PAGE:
Day three - Beachside SP to Corvallis
Woke up to sunlight and was surprised to see it was already 8 AM. Another late start and I had a long day ahead of me. I could have stayed another day, but decided not to. Broke camp, said farewell to fellow bike tourists and headed south on 101 to Yachats which was 5 miles. Stopped at the market and got 2 bottles of ice tea and a banana. It was cool here but I knew it would be warm further inland. Made the familiar left turn onto Yachats River Road.
Back in the early 1970's I lived up the Yachats river valley. I still think it is among the most beautiful places I have ever been. Not spectacular like the coast or the mountains, but lush, pastoral, and timeless. Pictures could not do it justice and I took none. If you haven't been there it is worth a trip to the cost just to see it. Little has changed in the 40+ years since I lived there. There are a few more places, and a few more side roads. There is a nice Elk preserve now, but I didn't see any. Of course the river was quite low this year. The picture on the right is where the road forks, about 8 miles up. The right fork is the main road while the left follows the north fork of the river. I'll have to go back and ride it sometime. There is a covered bridge that I don't remember.
Another mile up is a paved logging road that winds back to Cape Perpetua. This also meets the paved road that goes from Cape Perpetua to Five Rivers. This is a well known bike route but I think it is quite a bit longer, and with more climbing, than the route I was taking today. At about the 10 mile mark the road turns to gravel. A little over a mile later there is a dead end sign and forest road 54 cuts off to the left. This was my route. It had been a gentle climb up to now but here the fun started. The first half mile was steep. I stopped at one point to catch my breath and had a hard time getting started again. I was thinking I would have to do some pushing and just then the grade let up and the going got easy. I found a nice clearing and stopped for second breakfast. It was absolutely gorgeous here in the deep woods of the coast range. After less than 2 miles from the start road 54 ended at road 58 and I turned left. I was now on top of the ridge and the road was fairly level. About a quarter mile further on I saw the sign for Five Rivers on road 3705 which would take me out on Buck Creek. Six miles of lovely downhill through lush forest. Very little signs of logging as this area was logged long ago and now has nice second growth. I did not see another car the entire way over to Five Rivers road. When I hit the pavement again I had gone just 10 miles on gravel.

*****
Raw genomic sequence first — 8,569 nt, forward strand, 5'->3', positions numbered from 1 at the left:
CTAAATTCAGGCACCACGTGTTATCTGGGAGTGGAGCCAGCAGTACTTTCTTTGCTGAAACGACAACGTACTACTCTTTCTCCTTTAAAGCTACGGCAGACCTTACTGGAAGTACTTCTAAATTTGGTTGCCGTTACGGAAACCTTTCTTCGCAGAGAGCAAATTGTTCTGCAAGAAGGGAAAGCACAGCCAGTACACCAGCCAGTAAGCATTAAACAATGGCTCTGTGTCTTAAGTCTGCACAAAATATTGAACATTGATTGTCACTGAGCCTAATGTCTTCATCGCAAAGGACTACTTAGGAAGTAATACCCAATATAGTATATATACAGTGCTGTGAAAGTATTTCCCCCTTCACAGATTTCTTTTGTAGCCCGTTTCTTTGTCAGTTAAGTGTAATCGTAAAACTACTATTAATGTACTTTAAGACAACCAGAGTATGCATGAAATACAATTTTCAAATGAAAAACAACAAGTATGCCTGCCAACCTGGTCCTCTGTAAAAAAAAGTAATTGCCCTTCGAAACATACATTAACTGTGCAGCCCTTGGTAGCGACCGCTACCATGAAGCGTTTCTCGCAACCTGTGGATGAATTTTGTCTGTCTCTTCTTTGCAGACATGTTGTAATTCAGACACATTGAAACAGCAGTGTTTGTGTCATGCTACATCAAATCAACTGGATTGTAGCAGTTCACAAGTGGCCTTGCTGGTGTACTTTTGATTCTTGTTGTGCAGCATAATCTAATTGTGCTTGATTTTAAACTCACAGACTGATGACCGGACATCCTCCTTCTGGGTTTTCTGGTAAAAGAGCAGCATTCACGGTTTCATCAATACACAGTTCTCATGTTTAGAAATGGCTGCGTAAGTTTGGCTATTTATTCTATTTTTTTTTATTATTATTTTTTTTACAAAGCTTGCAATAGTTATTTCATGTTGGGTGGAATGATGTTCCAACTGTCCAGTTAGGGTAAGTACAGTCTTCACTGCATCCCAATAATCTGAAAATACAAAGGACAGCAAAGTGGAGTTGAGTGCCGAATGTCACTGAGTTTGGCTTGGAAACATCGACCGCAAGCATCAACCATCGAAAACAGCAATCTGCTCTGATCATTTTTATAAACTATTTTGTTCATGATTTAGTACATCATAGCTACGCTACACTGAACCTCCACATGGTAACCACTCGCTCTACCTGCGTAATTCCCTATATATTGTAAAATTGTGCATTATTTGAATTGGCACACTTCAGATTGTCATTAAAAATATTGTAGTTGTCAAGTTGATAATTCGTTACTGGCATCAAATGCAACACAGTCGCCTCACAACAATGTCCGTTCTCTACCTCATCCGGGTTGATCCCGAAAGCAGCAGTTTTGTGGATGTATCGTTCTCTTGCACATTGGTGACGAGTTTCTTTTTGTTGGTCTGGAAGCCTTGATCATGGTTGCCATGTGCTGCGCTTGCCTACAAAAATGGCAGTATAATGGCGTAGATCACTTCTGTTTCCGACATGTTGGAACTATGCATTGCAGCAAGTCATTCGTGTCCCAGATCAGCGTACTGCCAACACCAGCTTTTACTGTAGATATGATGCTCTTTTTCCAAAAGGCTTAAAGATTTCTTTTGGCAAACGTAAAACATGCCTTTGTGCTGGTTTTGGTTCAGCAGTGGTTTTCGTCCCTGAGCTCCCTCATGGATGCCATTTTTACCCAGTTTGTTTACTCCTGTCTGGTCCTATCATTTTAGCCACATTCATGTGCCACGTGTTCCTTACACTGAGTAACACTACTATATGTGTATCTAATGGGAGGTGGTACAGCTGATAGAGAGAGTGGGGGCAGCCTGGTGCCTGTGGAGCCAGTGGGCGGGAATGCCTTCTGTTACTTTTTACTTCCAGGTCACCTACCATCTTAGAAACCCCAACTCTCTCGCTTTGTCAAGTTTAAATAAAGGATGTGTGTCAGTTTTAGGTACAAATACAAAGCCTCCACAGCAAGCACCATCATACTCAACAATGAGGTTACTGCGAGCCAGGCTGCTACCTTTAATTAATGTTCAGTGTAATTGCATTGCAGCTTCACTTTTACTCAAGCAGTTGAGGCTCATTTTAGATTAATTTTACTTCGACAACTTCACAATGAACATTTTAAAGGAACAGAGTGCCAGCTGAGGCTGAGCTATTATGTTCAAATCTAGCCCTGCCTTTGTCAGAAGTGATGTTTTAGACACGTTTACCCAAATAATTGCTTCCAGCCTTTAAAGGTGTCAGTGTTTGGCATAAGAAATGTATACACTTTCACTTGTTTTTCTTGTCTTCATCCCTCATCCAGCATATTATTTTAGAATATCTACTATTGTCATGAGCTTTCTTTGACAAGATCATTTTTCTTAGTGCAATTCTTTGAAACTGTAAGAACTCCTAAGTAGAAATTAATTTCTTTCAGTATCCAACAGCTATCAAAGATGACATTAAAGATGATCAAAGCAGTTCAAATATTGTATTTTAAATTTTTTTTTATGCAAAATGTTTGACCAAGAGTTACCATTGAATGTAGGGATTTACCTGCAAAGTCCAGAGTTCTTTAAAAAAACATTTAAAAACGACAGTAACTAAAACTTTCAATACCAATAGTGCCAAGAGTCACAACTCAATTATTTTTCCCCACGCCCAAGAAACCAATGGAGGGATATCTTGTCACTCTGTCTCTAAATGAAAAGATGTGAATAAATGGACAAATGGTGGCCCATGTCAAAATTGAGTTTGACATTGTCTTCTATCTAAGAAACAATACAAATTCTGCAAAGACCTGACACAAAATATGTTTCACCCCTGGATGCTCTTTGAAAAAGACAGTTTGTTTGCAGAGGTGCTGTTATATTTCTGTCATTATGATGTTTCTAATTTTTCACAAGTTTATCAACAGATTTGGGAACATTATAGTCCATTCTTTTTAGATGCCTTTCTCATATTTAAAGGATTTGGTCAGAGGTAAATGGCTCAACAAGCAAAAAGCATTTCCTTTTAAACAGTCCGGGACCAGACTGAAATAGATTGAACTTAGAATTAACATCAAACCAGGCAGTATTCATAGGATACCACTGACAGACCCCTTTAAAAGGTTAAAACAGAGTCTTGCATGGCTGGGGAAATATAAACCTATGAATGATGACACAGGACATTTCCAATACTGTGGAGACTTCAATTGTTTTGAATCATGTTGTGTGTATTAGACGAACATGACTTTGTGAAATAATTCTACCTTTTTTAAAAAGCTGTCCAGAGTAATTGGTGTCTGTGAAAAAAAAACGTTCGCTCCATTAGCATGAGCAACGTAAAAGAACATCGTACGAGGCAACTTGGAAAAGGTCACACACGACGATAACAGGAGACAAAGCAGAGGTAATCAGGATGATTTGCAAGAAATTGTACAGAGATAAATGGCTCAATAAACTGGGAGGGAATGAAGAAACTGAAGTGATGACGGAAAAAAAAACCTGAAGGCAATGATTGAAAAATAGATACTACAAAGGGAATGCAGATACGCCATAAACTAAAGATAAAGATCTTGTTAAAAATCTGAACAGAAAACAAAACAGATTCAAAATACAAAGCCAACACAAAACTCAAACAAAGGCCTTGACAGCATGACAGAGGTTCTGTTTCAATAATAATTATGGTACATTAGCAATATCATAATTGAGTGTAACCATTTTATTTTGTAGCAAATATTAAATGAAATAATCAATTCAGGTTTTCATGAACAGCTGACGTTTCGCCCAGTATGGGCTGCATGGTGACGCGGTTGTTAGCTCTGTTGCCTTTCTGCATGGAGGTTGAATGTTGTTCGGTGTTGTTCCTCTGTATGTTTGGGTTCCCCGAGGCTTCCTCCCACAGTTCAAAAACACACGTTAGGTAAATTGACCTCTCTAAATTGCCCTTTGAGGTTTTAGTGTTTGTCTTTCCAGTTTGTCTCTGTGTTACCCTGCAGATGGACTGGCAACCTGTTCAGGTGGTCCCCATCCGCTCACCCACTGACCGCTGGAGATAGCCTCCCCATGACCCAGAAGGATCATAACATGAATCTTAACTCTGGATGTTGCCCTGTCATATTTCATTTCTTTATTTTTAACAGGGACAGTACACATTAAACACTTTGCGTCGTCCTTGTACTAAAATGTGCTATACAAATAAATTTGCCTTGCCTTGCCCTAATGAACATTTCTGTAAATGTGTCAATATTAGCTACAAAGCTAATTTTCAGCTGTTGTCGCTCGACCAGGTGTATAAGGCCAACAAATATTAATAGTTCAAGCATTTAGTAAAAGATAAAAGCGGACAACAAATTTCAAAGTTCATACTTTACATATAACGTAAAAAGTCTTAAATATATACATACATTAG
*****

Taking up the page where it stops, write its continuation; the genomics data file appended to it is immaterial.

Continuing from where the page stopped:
I never knew what the 5 rivers were or what the river you follow on Fiver Rivers road is. Google maps calls it the Alsea which is of course wrong, unless you call it the southwest fork or something. I found this article about the Fisher covered bridge which says "The structure spans Five Rivers, so named because of the five streams of Alder Creek, Cougar Creek, Buck Creek, Crab Creek and Cherry Creek which make up the stream". So now I know.
I took Five Rivers road north for about 4 miles before hitting Lobster Valley road only saw 2 cars this stetch. At this point it was only 3 miles from highway 34 but Lobster Valley road would meander south on it's way east. Even though I was following the creek upstream it was mostly gentle rollers for the next 15 miles or so. It is mostly woods but eventually the valley opens up and there are some nice farms. I passed Little Lobster road on the left which is gravel and took off steeply uphill. I knew this would shave some miles but I did not know how much climbing there would be. I stayed on the black top not knowing that I had a mountain to climb either way. Again only 2 cars had passed me this whole stretch. At the end of Lobster Vally it is one of those roads where it looks like your riding into a box canyon. Usually the road somehow sneaks around without a terrible climb. Not this time. Once turning left onto Deadwood highway - 501 there were a series of sharp switchbacks as the road climbed steeply for about 2 miles. I already had close to 50 miles on the day and this was a killer. As with all mountains though it had a top, and a wonderful descent for the next 6 miles or so into Alsea.
I was so happy to get to Alsea early enough for the store to be opened. For the last 10 miles all I could think about was a Gatorade. I don't drink much of the stuff but when I need it it works like rocket fuel to get me going again. With 25 miles left to go, and Alsea mountain to climb, I seriously needed it. I sat and talked with a couple of locals for a while. They had a trailer on a truck and were headed to Corvallis and offered me a ride. Oh the temptation! Any sane person probably would have taken them up on it. If you've ever been up the west slope of Alsea Mountain on highway 34 you know it is a brutal, unrelenting climb. The steep part is probably only about 2 miles but it seems like forever. The Gatorade did it's trick however and I just settled in to a 4 mph pace and slogged on over that mountain. And if you have done this ride you'll know that the east side is about as good as it gets for windy fast downhills with lovely banked curves where you can go as fast as the cars. I didn't go that fast but still enjoyed it. Especially now that it was cooling off after a hot day.
Back on local turf I still had lots of energy for the final stretch and just enough daylight to make it home before really needing lights, although I had my rear flashy on since Alsea. A long but very satisfying day and a great way to end a short tour.